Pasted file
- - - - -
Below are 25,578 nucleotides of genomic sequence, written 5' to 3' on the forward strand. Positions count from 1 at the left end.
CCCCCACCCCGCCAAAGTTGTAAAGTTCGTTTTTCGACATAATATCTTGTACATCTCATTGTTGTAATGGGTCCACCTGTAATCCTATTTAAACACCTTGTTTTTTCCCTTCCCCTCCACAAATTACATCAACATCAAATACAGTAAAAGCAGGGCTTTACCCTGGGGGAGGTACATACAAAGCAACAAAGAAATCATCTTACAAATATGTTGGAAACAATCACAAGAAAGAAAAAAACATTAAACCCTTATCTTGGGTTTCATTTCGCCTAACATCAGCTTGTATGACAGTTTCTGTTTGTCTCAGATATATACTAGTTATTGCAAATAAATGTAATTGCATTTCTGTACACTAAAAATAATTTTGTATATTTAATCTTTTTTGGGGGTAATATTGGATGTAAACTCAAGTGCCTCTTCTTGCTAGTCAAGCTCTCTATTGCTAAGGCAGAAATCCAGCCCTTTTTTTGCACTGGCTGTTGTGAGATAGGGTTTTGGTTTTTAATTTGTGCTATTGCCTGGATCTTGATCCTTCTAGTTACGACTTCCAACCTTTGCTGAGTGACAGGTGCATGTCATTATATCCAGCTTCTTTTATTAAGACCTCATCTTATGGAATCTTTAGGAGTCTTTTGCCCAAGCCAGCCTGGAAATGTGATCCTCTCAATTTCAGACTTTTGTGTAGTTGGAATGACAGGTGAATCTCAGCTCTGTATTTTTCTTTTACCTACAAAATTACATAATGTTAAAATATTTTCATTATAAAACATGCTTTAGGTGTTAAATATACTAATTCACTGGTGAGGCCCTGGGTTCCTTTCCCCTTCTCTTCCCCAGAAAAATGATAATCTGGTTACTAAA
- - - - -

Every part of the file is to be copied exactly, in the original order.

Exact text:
Below are 25,578 nucleotides of genomic sequence, written 5' to 3' on the forward strand. Positions count from 1 at the left end.
CCCCCACCCCGCCAAAGTTGTAAAGTTCGTTTTTCGACATAATATCTTGTACATCTCATTGTTGTAATGGGTCCACCTGTAATCCTATTTAAACACCTTGTTTTTTCCCTTCCCCTCCACAAATTACATCAACATCAAATACAGTAAAAGCAGGGCTTTACCCTGGGGGAGGTACATACAAAGCAACAAAGAAATCATCTTACAAATATGTTGGAAACAATCACAAGAAAGAAAAAAACATTAAACCCTTATCTTGGGTTTCATTTCGCCTAACATCAGCTTGTATGACAGTTTCTGTTTGTCTCAGATATATACTAGTTATTGCAAATAAATGTAATTGCATTTCTGTACACTAAAAATAATTTTGTATATTTAATCTTTTTTGGGGGTAATATTGGATGTAAACTCAAGTGCCTCTTCTTGCTAGTCAAGCTCTCTATTGCTAAGGCAGAAATCCAGCCCTTTTTTTGCACTGGCTGTTGTGAGATAGGGTTTTGGTTTTTAATTTGTGCTATTGCCTGGATCTTGATCCTTCTAGTTACGACTTCCAACCTTTGCTGAGTGACAGGTGCATGTCATTATATCCAGCTTCTTTTATTAAGACCTCATCTTATGGAATCTTTAGGAGTCTTTTGCCCAAGCCAGCCTGGAAATGTGATCCTCTCAATTTCAGACTTTTGTGTAGTTGGAATGACAGGTGAATCTCAGCTCTGTATTTTTCTTTTACCTACAAAATTACATAATGTTAAAATATTTTCATTATAAAACATGCTTTAGGTGTTAAATATACTAATTCACTGGTGAGGCCCTGGGTTCCTTTCCCCTTCTCTTCCCCAGAAAAATGATAATCTGGTTACTAAA